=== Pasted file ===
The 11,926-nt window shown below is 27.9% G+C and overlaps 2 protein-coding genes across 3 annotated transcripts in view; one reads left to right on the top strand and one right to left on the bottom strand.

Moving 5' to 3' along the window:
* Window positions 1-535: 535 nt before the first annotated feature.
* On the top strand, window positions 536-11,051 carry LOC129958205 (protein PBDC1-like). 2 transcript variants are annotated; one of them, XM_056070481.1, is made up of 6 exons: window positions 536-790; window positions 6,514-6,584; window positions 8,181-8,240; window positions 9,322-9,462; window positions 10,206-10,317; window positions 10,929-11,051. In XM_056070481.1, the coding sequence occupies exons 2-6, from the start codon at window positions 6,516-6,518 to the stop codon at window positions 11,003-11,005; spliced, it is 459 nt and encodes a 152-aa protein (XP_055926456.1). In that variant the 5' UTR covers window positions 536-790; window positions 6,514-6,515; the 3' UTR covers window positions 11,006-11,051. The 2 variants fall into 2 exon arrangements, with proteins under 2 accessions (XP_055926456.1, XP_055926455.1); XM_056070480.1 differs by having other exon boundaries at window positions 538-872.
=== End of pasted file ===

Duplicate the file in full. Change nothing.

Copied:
The 11,926-nt window shown below is 27.9% G+C and overlaps 2 protein-coding genes across 3 annotated transcripts in view; one reads left to right on the top strand and one right to left on the bottom strand.

Moving 5' to 3' along the window:
* Window positions 1-535: 535 nt before the first annotated feature.
* On the top strand, window positions 536-11,051 carry LOC129958205 (protein PBDC1-like). 2 transcript variants are annotated; one of them, XM_056070481.1, is made up of 6 exons: window positions 536-790; window positions 6,514-6,584; window positions 8,181-8,240; window positions 9,322-9,462; window positions 10,206-10,317; window positions 10,929-11,051. In XM_056070481.1, the coding sequence occupies exons 2-6, from the start codon at window positions 6,516-6,518 to the stop codon at window positions 11,003-11,005; spliced, it is 459 nt and encodes a 152-aa protein (XP_055926456.1). In that variant the 5' UTR covers window positions 536-790; window positions 6,514-6,515; the 3' UTR covers window positions 11,006-11,051. The 2 variants fall into 2 exon arrangements, with proteins under 2 accessions (XP_055926456.1, XP_055926455.1); XM_056070480.1 differs by having other exon boundaries at window positions 538-872.